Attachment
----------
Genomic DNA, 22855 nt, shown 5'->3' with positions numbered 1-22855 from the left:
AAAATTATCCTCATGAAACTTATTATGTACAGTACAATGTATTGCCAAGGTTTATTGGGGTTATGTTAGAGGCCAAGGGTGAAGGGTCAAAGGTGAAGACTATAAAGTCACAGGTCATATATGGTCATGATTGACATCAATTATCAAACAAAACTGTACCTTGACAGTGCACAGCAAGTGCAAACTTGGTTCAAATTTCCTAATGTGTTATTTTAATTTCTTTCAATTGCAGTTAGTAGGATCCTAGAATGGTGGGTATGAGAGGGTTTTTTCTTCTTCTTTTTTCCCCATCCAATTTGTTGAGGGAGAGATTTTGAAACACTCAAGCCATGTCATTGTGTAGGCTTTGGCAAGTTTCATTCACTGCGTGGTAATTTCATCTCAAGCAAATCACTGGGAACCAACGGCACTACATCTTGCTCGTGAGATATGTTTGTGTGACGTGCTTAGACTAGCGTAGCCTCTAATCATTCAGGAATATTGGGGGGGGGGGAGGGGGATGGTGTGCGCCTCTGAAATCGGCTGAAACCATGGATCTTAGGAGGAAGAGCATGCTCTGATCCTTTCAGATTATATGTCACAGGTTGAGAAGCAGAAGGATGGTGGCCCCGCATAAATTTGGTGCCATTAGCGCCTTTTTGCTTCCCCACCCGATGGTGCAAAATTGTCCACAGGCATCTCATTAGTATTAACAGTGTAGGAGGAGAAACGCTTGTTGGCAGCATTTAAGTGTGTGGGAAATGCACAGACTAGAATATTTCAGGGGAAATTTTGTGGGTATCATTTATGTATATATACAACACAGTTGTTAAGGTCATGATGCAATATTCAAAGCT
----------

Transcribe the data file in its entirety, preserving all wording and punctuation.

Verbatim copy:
Genomic DNA, 22855 nt, shown 5'->3' with positions numbered 1-22855 from the left:
AAAATTATCCTCATGAAACTTATTATGTACAGTACAATGTATTGCCAAGGTTTATTGGGGTTATGTTAGAGGCCAAGGGTGAAGGGTCAAAGGTGAAGACTATAAAGTCACAGGTCATATATGGTCATGATTGACATCAATTATCAAACAAAACTGTACCTTGACAGTGCACAGCAAGTGCAAACTTGGTTCAAATTTCCTAATGTGTTATTTTAATTTCTTTCAATTGCAGTTAGTAGGATCCTAGAATGGTGGGTATGAGAGGGTTTTTTCTTCTTCTTTTTTCCCCATCCAATTTGTTGAGGGAGAGATTTTGAAACACTCAAGCCATGTCATTGTGTAGGCTTTGGCAAGTTTCATTCACTGCGTGGTAATTTCATCTCAAGCAAATCACTGGGAACCAACGGCACTACATCTTGCTCGTGAGATATGTTTGTGTGACGTGCTTAGACTAGCGTAGCCTCTAATCATTCAGGAATATTGGGGGGGGGGGAGGGGGATGGTGTGCGCCTCTGAAATCGGCTGAAACCATGGATCTTAGGAGGAAGAGCATGCTCTGATCCTTTCAGATTATATGTCACAGGTTGAGAAGCAGAAGGATGGTGGCCCCGCATAAATTTGGTGCCATTAGCGCCTTTTTGCTTCCCCACCCGATGGTGCAAAATTGTCCACAGGCATCTCATTAGTATTAACAGTGTAGGAGGAGAAACGCTTGTTGGCAGCATTTAAGTGTGTGGGAAATGCACAGACTAGAATATTTCAGGGGAAATTTTGTGGGTATCATTTATGTATATATACAACACAGTTGTTAAGGTCATGATGCAATATTCAAAGCT